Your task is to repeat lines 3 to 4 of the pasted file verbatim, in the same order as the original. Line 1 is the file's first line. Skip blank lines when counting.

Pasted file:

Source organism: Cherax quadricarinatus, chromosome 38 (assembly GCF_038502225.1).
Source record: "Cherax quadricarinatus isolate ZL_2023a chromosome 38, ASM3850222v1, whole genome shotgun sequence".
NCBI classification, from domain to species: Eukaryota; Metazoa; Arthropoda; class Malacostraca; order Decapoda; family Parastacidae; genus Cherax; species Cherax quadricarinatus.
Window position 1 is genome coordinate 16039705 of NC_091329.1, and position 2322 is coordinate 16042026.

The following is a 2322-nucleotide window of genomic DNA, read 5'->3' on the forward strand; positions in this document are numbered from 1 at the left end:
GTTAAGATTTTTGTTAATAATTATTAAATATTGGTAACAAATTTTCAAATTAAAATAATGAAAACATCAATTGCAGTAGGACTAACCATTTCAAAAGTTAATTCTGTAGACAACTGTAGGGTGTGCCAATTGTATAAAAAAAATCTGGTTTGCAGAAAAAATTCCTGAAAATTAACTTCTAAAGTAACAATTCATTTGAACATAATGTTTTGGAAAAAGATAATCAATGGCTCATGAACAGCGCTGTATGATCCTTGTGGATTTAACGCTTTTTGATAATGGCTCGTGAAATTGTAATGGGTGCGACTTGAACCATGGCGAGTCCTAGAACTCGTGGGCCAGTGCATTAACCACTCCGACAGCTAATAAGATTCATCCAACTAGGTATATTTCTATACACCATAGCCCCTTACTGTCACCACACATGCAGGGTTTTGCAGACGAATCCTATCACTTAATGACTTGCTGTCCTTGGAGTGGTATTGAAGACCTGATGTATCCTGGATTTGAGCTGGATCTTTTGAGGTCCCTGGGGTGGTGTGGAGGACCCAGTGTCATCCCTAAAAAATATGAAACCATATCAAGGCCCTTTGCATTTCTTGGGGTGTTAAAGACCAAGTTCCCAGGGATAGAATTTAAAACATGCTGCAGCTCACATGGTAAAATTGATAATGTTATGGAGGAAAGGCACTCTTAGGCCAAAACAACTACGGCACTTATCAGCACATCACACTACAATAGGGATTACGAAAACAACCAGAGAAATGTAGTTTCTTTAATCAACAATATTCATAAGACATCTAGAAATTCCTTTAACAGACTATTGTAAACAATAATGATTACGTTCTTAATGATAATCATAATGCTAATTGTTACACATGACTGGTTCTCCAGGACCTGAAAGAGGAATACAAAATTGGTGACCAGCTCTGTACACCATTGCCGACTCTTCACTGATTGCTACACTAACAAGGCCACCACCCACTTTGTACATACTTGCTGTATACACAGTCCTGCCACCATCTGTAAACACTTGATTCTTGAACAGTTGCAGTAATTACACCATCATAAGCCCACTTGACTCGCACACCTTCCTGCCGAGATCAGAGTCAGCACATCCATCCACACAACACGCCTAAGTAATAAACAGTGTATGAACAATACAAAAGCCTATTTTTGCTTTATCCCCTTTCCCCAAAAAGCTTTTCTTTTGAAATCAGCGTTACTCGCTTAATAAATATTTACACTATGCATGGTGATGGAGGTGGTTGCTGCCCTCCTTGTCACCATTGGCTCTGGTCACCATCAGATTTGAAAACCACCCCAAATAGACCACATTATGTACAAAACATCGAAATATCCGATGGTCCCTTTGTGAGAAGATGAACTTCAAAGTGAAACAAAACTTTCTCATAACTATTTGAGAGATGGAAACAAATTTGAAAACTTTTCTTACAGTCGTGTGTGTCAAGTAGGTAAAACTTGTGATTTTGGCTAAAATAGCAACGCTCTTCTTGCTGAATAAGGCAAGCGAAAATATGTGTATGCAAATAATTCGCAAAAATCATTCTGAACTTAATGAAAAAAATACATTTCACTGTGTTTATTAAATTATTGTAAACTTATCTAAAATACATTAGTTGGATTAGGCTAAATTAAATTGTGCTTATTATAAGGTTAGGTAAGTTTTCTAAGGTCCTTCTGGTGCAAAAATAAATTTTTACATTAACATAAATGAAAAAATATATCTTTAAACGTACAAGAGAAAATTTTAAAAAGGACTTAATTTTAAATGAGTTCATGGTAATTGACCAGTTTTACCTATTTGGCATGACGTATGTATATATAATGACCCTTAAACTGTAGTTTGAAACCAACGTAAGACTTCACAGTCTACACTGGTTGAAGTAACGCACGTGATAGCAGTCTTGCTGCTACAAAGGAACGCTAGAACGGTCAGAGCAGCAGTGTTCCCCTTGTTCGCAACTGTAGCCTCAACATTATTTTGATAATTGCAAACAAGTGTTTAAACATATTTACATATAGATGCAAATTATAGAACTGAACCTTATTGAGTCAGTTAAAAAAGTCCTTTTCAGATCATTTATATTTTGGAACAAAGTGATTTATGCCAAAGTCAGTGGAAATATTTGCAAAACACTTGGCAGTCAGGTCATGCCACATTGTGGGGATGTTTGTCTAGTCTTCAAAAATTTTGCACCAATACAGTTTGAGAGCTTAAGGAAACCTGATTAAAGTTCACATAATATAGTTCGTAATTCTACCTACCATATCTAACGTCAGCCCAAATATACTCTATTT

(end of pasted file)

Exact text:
NCBI classification, from domain to species: Eukaryota; Metazoa; Arthropoda; class Malacostraca; order Decapoda; family Parastacidae; genus Cherax; species Cherax quadricarinatus.
Window position 1 is genome coordinate 16039705 of NC_091329.1, and position 2322 is coordinate 16042026.